In a time of hyper accelerated technology, an increasingly borderless consumption of art that negates subculture and in the context of an EDM dominated pop music scene, it is no surprise that there are some who instead look to the past for inspiration.
Cat’s Eyes- aka Rachel Zeffira and Faris Badwan- are a band who seem to happily wear their bygone proclivities on their leather sleeves and in doing so, have gained a quietly devoted following. Treasure House marks the third record- though technically only their second full length- from the duo following their effortlessly divine soundtrack last year to arthouse S&M drama The Duke of Burgundy and it’s time to see if the spark remains.
First single "Chameleon Queen" is a fitting taster for the record, an organ laden ballad with a haunting operatic soprano (courtesy of Zeffira) whose sumptuous beauty belies its core message - a brutal, repeated rebuffing of an ex lover, "I don't care if you want me back...I don't care about you anymore". Elsewhere "Drag" acts as a homage to the ghost of the bad boy Phil Spector's girlbands were so fixated on ("The things we do when we're together / If they ever knew, they would keep us apart") with an undertone of abuse; No doubt employed as a narrative tool but no less troubling. Though at first glance, Treasure House appears a lighter, more poppier effort than their self titled debut, scratching the surface reveals a darkness paired with a romanticism and lushness that render it all the more sinister.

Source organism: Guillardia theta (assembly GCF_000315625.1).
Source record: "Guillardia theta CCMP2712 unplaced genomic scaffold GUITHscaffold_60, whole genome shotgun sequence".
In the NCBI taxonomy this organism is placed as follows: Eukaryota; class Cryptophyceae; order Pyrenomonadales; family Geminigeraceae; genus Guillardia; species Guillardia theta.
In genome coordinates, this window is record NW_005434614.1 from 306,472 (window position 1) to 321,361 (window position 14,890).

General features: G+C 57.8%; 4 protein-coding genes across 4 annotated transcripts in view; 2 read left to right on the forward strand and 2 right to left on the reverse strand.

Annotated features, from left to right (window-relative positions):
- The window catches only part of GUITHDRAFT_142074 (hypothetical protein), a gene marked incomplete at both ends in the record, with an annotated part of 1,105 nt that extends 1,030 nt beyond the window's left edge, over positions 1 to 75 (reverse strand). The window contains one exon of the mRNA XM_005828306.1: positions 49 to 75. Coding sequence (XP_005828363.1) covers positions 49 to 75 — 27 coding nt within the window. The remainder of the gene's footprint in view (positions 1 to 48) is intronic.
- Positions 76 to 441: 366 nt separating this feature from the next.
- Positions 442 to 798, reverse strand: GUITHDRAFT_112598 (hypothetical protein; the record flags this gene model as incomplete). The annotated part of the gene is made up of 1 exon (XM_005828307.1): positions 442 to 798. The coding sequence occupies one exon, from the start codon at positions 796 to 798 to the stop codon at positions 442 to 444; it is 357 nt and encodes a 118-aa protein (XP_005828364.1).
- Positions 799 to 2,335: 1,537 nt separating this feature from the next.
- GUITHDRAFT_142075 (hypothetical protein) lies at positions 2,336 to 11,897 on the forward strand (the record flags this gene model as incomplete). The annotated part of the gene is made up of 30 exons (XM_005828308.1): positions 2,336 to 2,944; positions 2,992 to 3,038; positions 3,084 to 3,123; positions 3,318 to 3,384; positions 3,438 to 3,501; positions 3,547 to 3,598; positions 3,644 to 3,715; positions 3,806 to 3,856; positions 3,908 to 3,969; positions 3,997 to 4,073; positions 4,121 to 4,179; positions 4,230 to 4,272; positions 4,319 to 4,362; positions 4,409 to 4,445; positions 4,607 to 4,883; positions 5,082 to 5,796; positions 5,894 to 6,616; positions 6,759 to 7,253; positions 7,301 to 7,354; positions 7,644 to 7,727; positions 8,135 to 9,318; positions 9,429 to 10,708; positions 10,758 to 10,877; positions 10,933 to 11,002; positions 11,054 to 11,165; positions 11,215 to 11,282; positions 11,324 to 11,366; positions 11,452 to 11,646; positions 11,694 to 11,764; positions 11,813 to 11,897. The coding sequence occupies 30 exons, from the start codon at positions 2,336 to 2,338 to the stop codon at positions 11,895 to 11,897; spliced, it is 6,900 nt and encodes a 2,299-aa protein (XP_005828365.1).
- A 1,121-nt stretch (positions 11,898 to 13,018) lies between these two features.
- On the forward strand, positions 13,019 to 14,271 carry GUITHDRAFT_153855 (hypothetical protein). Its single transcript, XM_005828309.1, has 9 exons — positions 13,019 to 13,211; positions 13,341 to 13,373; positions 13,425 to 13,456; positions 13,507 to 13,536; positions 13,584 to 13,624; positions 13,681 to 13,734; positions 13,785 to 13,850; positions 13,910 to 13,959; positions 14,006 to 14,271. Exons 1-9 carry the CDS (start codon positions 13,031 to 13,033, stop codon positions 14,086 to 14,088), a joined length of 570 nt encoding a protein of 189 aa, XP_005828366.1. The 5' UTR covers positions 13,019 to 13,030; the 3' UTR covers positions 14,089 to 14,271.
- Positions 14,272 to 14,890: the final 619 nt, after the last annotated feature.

The themes of unrequited love or decaying relationships that peppered their debut continue here without the same kind of bold, cinematic backdrop and delivered with a straighter, more Pop-led approach. If Lee Hazelwood and Nancy Sinatra had taken a much darker turn, this is what it would sound like. "Everything Moves Towards The Sun" is tremendously sad in its longing ("I wish you always could have been here") and closer "Teardrops" is emotionally crushing and an apt end to a collection of songs so plagued by sadness and wistful gazes. Scott Walker-esque strings swoop in abundance throughout the album, proving genuinely stirring and adding warmth amidst a vast array of instrumentation- Brass, harps, organs, flutes- that is key to the charm of Treasure House.
Given their almost lofty appearance and Badwan's flirtations with genre-hopping, it would almost be understandable for an uninitiated listener to pre-suppose that style may take precedent over substance with Cat's Eyes but that would be foolish; Though they may seem to be wilfully living in the shadow of a past era, this is no mere tribute act and is a project imbued with real heart and passion. At first listen, this record may seem detached but its shell cracks easily with time and what's beneath proves the title to be a fitting one. A wonderful, accomplished return.